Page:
One of Britain's greatest WW2 flying aces dies after one last flight with his wife

13th April 2007
Daily Mail

An RAF Spitfire (left) battles with a Luftwaffe plane over the White Cliffs of Dover during the Battle of Britain, an aerial battle fought over South East England between July 1940 and May 1941

Aviation historians have been paying tribute to one of Britain's most decorated Second World War fighter pilots who died shortly after his last flight with his wife.

Squadron Leader Neville Duke, 85, flew 485 operational sorties during the war and achieved 28 air combat victories, including seven aircraft shot down in seven days, to become the most successful pilot in the Mediterranean theatre of war.

Sqdn Ldr Duke, from Lymington, Hampshire, was flying his aircraft G-Zero with his wife Gwen, 86, when he landed at Popham airfield in Coxford Down, Winchester, on Saturday afternoon and collapsed a short time later.

Squadron Leader Neville Duke, 85, flew 485 operational sorties during the war

He had suffered an aneurysm and was transferred to St Peter's Hospital in Chertsey, Surrey, but died overnight, a spokesman for Tangmere Military Aviation Museum, where he was honorary president, confirmed.

The museum spokesman said: "We were very fortunate and always immensely proud that he should have agreed to serve as our president.

"The unstinting support that he gave us over so many years was outstanding.

"Conspicuous by his frequent presence at the museum, he will always be remembered for his courtesy and charm when with us and meeting our visitors - a true gentleman in every sense of the word."

He went on: "Neville was a highly-decorated Second World War fighter pilot accredited with the destruction of 28 enemy aircraft.

"Yet he was modest in the extreme, always eager to sing others' praises rather than his own and to seek the background rather than the spotlight.

Wearing his flying helmet and goggles, Neville waves to onlookers

"We have lost a very dear friend and he will be sorely missed."

During his time as a fighter pilot, Sqdn Ldr Duke was also shot down twice, including once by the German ace Otto Schulz.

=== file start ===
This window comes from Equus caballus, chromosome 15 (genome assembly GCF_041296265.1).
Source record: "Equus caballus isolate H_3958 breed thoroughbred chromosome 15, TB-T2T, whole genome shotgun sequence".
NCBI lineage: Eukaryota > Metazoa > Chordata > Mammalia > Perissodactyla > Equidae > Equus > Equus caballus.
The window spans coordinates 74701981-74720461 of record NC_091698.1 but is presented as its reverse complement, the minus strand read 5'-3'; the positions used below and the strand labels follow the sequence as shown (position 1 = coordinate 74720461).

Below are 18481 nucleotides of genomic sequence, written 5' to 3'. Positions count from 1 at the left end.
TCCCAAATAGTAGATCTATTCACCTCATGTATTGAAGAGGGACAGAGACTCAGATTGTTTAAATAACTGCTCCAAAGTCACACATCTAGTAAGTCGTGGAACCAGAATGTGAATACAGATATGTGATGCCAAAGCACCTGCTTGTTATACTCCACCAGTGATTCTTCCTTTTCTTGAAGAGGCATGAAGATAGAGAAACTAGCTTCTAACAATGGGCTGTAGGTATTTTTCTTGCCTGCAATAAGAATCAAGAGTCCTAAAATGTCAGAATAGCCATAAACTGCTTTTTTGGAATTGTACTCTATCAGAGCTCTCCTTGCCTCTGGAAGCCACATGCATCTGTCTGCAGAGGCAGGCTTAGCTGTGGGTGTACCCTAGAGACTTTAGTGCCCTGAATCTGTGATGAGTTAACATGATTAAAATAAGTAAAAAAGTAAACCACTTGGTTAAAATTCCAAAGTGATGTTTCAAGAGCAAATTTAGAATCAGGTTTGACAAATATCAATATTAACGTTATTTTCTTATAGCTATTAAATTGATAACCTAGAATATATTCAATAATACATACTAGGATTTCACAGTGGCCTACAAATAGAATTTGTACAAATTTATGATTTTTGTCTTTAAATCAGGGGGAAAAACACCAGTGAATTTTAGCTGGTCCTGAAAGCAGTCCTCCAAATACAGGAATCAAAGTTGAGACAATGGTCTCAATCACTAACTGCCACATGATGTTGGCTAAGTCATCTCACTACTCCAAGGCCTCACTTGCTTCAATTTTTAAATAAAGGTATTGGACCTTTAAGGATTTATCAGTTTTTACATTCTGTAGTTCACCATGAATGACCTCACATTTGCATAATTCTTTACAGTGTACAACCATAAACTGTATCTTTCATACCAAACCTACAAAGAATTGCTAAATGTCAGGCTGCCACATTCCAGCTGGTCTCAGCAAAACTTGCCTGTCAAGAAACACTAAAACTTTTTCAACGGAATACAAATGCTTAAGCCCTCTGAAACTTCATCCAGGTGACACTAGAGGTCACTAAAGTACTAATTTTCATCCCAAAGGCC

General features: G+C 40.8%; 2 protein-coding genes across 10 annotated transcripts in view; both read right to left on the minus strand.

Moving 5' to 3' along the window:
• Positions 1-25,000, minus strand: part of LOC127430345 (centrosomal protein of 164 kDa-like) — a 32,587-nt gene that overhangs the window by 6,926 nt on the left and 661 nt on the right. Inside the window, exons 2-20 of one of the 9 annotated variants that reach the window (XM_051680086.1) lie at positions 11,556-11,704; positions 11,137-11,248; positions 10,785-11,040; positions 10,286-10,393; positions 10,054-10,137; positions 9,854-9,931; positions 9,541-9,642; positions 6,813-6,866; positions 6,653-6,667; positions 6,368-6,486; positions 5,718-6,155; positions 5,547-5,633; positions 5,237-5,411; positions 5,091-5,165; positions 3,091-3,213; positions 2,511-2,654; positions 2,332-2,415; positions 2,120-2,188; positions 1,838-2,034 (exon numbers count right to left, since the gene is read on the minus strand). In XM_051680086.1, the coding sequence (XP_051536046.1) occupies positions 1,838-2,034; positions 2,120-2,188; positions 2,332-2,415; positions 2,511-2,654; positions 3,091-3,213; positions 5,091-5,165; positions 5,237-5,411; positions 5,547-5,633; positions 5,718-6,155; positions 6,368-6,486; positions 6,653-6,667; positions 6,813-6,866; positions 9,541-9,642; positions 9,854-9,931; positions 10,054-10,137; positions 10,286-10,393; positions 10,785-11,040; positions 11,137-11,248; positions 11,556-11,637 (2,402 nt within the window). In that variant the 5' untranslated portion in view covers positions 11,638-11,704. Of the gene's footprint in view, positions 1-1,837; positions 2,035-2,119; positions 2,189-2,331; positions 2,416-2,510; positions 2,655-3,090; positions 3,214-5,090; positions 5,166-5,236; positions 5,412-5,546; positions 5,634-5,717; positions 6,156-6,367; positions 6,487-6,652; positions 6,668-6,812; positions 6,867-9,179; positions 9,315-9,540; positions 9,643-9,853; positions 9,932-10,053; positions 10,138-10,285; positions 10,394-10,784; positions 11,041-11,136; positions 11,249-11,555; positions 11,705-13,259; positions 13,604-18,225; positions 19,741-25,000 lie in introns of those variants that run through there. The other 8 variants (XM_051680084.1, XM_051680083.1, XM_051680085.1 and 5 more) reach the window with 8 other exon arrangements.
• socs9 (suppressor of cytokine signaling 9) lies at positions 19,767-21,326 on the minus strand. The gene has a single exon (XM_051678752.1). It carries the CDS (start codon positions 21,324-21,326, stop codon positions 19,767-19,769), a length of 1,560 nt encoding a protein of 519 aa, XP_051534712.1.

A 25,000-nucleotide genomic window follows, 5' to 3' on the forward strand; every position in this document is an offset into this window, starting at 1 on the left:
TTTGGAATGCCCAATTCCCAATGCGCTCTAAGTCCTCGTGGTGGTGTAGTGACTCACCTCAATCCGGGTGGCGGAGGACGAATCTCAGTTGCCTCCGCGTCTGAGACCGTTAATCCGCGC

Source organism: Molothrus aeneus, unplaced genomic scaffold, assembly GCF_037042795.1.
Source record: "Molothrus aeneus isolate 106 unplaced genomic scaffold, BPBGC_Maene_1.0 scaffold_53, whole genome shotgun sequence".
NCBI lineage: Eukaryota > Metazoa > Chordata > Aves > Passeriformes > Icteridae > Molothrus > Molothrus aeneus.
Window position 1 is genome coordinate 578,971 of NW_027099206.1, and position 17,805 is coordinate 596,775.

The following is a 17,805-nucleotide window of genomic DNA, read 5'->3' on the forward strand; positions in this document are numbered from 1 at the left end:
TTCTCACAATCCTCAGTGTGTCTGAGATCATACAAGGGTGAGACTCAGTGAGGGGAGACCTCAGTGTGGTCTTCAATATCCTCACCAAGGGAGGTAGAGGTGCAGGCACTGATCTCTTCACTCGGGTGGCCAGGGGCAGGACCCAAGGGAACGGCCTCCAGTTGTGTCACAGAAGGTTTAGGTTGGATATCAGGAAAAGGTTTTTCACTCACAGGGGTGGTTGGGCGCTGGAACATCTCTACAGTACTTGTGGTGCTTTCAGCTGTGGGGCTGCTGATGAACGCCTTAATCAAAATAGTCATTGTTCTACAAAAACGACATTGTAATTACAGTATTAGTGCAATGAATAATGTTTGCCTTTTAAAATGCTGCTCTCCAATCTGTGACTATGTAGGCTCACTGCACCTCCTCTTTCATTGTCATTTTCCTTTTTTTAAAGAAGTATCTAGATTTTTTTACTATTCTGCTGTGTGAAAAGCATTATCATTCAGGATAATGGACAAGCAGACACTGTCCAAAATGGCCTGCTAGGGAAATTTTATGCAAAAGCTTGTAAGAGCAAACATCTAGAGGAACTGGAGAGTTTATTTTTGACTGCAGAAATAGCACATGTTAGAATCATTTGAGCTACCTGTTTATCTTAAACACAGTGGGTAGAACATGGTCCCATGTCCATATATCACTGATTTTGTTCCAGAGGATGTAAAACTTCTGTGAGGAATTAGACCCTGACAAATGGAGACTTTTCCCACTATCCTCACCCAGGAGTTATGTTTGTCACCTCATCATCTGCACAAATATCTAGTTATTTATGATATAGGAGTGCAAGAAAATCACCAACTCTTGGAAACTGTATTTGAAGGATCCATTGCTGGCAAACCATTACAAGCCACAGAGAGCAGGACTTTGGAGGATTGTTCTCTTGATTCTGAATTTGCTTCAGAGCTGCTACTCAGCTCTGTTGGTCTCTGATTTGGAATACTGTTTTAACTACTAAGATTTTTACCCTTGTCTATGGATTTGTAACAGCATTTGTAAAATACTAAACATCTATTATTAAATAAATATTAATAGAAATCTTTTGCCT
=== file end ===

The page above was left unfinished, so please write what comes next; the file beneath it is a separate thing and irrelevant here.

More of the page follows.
After the war he became a celebrated test pilot for Hawker flying the Hunter fighter to the world speed record and the Harrier - before injuries caused by forced landings led to his retirement from this dangerous occupation.

But the accidents and near misses did not put him off the skies, and he continued flying, accompanied by his wife, until his death.

In December 2005 after 65 years in the skies, his medals and memorabilia were sold at auction for 138,000 to a private collector, who intended them to remain in Britain.

The fighter ace decided to sell the collection - including his Distinguished Flying Cross with two bars, his OBE, his wartime diaries, his mother's scrapbook of newspaper cuttings, and log books - because of security fears and the cost of insuring the items.

Smartly dressed, the brave soldier poses for a forces picture

The artefacts - including the parachute ripcord pull that Sqdn Ldr Duke was still clutching after he bailed out of his flak-damaged Spitfire over Lake Bracciano, Italy in 1944, and the original US Air Force "dome" flying helmet worn by him in his World Air Speed Record flight in September 1953 when he took the record from the Americans - went under the hammer at Dix Noonan Webb in Mayfair, London.

The money was also intended to secure the financial future of the pilot and his wife.

Last month, the couple celebrated 60 years together with their diamond wedding anniversary.

The spokesman for the museum, which permanently displays his record-breaking Hunter, added:

"With this latter date in mind, the timing of Neville's death is particularly poignant and our hearts go out to Gwen, who is in all our thoughts and prayers."